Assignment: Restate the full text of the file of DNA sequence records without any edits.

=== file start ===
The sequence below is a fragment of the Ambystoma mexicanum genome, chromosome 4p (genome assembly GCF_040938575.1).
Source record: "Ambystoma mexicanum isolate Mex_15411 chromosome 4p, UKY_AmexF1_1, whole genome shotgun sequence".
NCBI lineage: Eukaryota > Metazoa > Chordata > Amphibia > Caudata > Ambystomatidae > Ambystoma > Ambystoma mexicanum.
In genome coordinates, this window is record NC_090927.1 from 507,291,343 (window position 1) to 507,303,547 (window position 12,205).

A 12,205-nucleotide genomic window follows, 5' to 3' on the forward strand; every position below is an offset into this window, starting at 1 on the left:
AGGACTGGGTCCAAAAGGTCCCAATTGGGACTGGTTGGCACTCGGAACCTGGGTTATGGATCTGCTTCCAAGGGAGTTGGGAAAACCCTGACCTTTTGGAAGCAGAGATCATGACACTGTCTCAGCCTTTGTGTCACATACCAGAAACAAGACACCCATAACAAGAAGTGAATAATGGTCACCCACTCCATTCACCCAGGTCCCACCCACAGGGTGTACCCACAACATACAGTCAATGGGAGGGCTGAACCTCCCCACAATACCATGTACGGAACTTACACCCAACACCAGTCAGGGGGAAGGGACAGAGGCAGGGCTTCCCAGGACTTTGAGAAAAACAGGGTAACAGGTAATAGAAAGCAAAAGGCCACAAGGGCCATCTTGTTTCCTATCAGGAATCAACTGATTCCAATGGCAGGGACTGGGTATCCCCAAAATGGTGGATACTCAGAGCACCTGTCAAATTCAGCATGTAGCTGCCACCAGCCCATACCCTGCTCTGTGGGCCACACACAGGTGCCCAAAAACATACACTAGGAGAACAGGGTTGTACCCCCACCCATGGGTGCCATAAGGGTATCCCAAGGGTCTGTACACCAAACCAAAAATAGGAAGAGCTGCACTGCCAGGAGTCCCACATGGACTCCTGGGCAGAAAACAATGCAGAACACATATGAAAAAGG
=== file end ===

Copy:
The sequence below is a fragment of the Ambystoma mexicanum genome, chromosome 4p (genome assembly GCF_040938575.1).
Source record: "Ambystoma mexicanum isolate Mex_15411 chromosome 4p, UKY_AmexF1_1, whole genome shotgun sequence".
NCBI lineage: Eukaryota > Metazoa > Chordata > Amphibia > Caudata > Ambystomatidae > Ambystoma > Ambystoma mexicanum.
In genome coordinates, this window is record NC_090927.1 from 507,291,343 (window position 1) to 507,303,547 (window position 12,205).

A 12,205-nucleotide genomic window follows, 5' to 3' on the forward strand; every position below is an offset into this window, starting at 1 on the left:
AGGACTGGGTCCAAAAGGTCCCAATTGGGACTGGTTGGCACTCGGAACCTGGGTTATGGATCTGCTTCCAAGGGAGTTGGGAAAACCCTGACCTTTTGGAAGCAGAGATCATGACACTGTCTCAGCCTTTGTGTCACATACCAGAAACAAGACACCCATAACAAGAAGTGAATAATGGTCACCCACTCCATTCACCCAGGTCCCACCCACAGGGTGTACCCACAACATACAGTCAATGGGAGGGCTGAACCTCCCCACAATACCATGTACGGAACTTACACCCAACACCAGTCAGGGGGAAGGGACAGAGGCAGGGCTTCCCAGGACTTTGAGAAAAACAGGGTAACAGGTAATAGAAAGCAAAAGGCCACAAGGGCCATCTTGTTTCCTATCAGGAATCAACTGATTCCAATGGCAGGGACTGGGTATCCCCAAAATGGTGGATACTCAGAGCACCTGTCAAATTCAGCATGTAGCTGCCACCAGCCCATACCCTGCTCTGTGGGCCACACACAGGTGCCCAAAAACATACACTAGGAGAACAGGGTTGTACCCCCACCCATGGGTGCCATAAGGGTATCCCAAGGGTCTGTACACCAAACCAAAAATAGGAAGAGCTGCACTGCCAGGAGTCCCACATGGACTCCTGGGCAGAAAACAATGCAGAACACATATGAAAAAGG